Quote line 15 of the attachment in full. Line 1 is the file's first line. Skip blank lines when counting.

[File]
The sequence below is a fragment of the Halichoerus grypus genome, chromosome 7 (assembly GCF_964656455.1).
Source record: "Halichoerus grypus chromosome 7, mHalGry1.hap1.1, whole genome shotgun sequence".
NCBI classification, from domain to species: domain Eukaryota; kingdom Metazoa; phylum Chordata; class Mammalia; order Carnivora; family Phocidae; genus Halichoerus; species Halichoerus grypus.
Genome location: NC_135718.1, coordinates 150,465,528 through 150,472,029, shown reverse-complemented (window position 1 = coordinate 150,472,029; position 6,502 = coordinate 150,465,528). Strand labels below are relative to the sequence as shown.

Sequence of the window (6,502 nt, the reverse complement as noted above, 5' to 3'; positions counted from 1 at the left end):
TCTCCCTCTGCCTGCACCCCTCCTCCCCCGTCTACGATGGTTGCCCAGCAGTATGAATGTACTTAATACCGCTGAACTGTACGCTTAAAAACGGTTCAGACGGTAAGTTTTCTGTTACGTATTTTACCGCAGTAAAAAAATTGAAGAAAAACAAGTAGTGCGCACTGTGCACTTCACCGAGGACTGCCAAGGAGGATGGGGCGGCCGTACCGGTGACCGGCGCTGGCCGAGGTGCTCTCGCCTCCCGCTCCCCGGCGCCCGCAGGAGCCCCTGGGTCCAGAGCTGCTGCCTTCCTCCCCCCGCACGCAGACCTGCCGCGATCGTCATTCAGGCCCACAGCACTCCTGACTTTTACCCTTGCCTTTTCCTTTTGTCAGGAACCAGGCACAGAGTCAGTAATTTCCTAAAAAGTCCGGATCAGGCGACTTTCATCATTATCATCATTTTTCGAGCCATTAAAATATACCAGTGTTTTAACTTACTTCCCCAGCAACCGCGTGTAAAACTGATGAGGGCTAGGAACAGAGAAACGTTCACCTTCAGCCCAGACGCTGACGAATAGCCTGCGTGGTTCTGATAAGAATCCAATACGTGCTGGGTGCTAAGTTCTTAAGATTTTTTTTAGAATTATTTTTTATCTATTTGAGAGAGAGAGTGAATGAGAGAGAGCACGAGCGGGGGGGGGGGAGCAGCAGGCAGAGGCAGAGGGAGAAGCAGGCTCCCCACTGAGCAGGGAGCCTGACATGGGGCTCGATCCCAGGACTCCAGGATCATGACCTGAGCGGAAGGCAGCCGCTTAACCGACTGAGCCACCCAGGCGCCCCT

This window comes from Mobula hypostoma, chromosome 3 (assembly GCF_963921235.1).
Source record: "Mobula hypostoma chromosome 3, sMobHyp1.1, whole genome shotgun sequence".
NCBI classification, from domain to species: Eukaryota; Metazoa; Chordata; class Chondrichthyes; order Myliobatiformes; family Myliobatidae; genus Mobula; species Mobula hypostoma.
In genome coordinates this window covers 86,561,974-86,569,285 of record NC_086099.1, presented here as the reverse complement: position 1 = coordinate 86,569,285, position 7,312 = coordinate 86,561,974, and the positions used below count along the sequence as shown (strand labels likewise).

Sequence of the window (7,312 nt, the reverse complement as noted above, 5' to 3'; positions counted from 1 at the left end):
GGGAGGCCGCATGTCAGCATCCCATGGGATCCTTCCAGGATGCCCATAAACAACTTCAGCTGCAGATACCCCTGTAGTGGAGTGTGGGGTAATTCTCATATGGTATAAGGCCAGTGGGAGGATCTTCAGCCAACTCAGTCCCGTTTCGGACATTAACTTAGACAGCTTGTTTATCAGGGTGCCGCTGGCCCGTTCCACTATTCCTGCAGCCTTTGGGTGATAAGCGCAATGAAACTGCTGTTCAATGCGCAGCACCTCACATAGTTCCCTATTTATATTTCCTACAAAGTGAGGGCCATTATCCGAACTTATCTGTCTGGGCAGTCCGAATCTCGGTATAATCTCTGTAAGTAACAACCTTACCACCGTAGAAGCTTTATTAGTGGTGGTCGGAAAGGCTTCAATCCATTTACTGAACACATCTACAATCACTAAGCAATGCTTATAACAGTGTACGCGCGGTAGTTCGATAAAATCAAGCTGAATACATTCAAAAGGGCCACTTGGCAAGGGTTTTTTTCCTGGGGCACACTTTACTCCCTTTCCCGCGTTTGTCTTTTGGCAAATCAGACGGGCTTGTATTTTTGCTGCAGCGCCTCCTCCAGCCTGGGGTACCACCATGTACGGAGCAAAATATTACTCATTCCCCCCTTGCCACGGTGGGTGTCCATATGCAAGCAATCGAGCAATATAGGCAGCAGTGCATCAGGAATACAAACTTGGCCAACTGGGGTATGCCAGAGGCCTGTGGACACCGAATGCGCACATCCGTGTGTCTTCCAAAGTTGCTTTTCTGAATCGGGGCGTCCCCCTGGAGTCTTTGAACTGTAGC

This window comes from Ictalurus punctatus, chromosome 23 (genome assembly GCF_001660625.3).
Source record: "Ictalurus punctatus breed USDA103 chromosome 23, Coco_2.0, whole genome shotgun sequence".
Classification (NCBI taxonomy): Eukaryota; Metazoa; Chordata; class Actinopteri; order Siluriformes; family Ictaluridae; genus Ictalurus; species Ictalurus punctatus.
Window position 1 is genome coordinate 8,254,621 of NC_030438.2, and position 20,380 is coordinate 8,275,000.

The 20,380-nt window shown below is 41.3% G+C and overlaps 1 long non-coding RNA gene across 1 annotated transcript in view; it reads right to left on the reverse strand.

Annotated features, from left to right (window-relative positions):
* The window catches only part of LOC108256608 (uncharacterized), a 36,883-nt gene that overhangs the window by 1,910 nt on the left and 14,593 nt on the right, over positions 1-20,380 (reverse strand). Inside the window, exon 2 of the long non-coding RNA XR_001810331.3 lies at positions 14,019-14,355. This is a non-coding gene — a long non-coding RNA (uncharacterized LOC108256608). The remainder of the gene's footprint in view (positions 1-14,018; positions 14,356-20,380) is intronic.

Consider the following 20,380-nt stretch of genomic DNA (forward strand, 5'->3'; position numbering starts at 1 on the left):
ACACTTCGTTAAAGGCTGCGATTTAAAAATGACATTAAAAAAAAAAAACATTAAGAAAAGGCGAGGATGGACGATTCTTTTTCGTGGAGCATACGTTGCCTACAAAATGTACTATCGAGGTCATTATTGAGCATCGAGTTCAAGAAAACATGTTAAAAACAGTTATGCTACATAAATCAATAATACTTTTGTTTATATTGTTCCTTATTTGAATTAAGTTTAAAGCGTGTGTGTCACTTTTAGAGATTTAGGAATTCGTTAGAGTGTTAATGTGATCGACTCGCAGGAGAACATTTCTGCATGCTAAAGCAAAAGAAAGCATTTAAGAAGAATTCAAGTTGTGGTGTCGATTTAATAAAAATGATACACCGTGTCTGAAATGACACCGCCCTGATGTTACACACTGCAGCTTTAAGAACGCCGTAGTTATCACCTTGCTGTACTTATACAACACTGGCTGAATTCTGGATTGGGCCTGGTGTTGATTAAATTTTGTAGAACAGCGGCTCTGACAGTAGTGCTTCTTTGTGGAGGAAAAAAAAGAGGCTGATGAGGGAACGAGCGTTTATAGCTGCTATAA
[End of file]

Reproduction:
Classification (NCBI taxonomy): Eukaryota; Metazoa; Chordata; class Actinopteri; order Siluriformes; family Ictaluridae; genus Ictalurus; species Ictalurus punctatus.